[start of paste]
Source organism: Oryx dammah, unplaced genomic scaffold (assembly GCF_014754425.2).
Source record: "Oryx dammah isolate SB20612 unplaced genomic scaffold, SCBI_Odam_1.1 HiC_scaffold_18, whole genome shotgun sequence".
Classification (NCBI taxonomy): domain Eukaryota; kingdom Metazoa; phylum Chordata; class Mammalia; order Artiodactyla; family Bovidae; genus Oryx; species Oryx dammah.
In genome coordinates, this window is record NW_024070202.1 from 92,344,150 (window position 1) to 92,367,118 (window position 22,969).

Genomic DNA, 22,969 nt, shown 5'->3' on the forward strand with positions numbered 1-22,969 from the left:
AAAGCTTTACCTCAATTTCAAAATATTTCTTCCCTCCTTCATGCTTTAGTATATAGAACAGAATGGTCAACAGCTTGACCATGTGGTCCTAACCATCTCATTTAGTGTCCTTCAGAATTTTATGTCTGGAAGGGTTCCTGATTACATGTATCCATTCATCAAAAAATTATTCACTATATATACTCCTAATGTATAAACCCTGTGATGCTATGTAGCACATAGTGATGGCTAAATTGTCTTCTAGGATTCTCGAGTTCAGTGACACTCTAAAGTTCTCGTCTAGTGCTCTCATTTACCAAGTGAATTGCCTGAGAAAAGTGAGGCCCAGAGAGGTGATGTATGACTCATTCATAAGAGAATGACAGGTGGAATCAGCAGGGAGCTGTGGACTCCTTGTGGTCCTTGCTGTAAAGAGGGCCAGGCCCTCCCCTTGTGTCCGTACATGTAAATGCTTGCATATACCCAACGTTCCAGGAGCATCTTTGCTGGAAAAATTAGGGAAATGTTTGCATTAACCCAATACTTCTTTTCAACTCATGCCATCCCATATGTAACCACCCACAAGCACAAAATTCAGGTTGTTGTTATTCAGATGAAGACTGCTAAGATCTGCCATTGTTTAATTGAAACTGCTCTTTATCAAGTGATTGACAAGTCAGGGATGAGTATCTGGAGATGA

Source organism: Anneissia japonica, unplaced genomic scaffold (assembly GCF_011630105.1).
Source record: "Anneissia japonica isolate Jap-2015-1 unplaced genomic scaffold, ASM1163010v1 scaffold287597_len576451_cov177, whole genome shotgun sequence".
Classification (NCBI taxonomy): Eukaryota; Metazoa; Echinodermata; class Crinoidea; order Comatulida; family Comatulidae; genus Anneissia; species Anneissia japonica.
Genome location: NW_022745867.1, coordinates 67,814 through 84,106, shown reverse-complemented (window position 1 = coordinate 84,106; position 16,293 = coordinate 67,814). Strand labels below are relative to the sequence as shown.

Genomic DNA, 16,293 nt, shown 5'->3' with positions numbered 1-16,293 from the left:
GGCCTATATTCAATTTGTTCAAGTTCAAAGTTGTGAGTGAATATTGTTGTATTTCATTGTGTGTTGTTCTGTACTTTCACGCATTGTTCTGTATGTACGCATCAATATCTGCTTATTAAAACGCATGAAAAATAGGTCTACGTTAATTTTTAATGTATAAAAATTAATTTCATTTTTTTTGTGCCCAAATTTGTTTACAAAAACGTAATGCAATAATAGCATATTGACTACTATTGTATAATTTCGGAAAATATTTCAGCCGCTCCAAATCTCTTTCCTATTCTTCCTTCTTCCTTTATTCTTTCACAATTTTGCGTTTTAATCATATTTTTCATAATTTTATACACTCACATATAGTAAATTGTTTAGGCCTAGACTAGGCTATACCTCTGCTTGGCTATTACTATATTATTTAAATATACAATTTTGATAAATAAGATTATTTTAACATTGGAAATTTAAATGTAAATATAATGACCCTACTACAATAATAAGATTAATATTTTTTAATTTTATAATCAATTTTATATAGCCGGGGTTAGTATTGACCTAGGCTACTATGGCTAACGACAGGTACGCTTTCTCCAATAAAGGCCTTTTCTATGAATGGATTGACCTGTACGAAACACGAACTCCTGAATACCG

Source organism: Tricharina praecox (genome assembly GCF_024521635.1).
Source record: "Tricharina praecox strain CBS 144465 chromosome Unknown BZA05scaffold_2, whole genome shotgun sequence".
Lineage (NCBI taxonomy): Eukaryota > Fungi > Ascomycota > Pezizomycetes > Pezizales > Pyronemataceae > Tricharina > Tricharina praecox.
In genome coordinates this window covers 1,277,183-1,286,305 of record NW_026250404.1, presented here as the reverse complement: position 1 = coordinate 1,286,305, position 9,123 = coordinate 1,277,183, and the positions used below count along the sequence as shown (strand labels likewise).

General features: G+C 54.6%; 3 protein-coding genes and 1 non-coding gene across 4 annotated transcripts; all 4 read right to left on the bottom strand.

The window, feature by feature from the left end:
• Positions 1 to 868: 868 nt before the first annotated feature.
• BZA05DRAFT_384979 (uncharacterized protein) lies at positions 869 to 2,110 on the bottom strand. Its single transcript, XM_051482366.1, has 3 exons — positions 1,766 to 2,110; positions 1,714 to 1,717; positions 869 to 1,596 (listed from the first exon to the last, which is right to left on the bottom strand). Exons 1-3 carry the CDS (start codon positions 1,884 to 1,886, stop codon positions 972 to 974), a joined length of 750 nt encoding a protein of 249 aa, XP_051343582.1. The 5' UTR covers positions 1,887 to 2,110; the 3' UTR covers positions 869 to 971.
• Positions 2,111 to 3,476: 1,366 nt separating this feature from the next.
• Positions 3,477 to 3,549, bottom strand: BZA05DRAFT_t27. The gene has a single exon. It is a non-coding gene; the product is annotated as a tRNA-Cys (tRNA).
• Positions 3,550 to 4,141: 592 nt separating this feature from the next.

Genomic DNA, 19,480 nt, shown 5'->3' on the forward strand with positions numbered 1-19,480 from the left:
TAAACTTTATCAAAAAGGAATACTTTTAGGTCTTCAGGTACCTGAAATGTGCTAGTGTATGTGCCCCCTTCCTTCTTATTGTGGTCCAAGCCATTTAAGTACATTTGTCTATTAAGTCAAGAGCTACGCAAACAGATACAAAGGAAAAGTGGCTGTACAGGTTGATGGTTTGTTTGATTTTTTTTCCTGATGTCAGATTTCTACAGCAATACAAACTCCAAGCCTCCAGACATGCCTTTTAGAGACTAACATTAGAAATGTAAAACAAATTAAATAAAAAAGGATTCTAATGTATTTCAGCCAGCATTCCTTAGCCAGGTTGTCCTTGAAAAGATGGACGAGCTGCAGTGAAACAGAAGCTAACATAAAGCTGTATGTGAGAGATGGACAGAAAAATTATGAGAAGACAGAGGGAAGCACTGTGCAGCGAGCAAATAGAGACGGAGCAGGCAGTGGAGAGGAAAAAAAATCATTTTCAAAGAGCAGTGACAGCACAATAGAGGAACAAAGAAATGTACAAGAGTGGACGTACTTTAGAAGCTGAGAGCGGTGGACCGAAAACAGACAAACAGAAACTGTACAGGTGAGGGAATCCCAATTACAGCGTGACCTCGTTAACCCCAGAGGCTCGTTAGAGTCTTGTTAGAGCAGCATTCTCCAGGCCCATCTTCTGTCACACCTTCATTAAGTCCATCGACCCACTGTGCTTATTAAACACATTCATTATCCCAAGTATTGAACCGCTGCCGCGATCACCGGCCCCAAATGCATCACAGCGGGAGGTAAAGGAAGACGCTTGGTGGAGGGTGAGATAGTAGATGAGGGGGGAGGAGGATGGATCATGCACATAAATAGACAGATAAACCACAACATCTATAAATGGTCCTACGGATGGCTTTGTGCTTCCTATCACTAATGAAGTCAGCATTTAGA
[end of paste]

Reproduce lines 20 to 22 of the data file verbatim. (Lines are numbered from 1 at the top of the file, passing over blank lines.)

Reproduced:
• BZA05DRAFT_384979 (uncharacterized protein) lies at positions 869 to 2,110 on the bottom strand. Its single transcript, XM_051482366.1, has 3 exons — positions 1,766 to 2,110; positions 1,714 to 1,717; positions 869 to 1,596 (listed from the first exon to the last, which is right to left on the bottom strand). Exons 1-3 carry the CDS (start codon positions 1,884 to 1,886, stop codon positions 972 to 974), a joined length of 750 nt encoding a protein of 249 aa, XP_051343582.1. The 5' UTR covers positions 1,887 to 2,110; the 3' UTR covers positions 869 to 971.
• Positions 2,111 to 3,476: 1,366 nt separating this feature from the next.
• Positions 3,477 to 3,549, bottom strand: BZA05DRAFT_t27. The gene has a single exon. It is a non-coding gene; the product is annotated as a tRNA-Cys (tRNA).